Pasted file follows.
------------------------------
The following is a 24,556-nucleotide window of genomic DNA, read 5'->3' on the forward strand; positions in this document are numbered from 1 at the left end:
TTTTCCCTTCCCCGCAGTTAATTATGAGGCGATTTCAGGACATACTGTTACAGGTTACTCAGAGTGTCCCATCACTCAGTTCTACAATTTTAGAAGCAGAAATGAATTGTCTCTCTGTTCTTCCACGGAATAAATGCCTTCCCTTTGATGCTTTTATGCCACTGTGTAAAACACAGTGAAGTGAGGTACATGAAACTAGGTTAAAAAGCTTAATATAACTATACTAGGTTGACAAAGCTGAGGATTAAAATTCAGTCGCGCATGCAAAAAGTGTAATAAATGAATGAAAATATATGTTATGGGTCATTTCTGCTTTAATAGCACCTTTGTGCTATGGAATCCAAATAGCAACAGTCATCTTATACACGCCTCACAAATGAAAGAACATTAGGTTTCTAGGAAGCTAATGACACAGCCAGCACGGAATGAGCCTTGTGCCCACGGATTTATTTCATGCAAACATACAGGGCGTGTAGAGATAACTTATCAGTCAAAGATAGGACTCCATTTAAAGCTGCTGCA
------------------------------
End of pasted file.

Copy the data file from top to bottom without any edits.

The following is a 24,556-nucleotide window of genomic DNA, read 5'->3' on the forward strand; positions in this document are numbered from 1 at the left end:
TTTTCCCTTCCCCGCAGTTAATTATGAGGCGATTTCAGGACATACTGTTACAGGTTACTCAGAGTGTCCCATCACTCAGTTCTACAATTTTAGAAGCAGAAATGAATTGTCTCTCTGTTCTTCCACGGAATAAATGCCTTCCCTTTGATGCTTTTATGCCACTGTGTAAAACACAGTGAAGTGAGGTACATGAAACTAGGTTAAAAAGCTTAATATAACTATACTAGGTTGACAAAGCTGAGGATTAAAATTCAGTCGCGCATGCAAAAAGTGTAATAAATGAATGAAAATATATGTTATGGGTCATTTCTGCTTTAATAGCACCTTTGTGCTATGGAATCCAAATAGCAACAGTCATCTTATACACGCCTCACAAATGAAAGAACATTAGGTTTCTAGGAAGCTAATGACACAGCCAGCACGGAATGAGCCTTGTGCCCACGGATTTATTTCATGCAAACATACAGGGCGTGTAGAGATAACTTATCAGTCAAAGATAGGACTCCATTTAAAGCTGCTGCA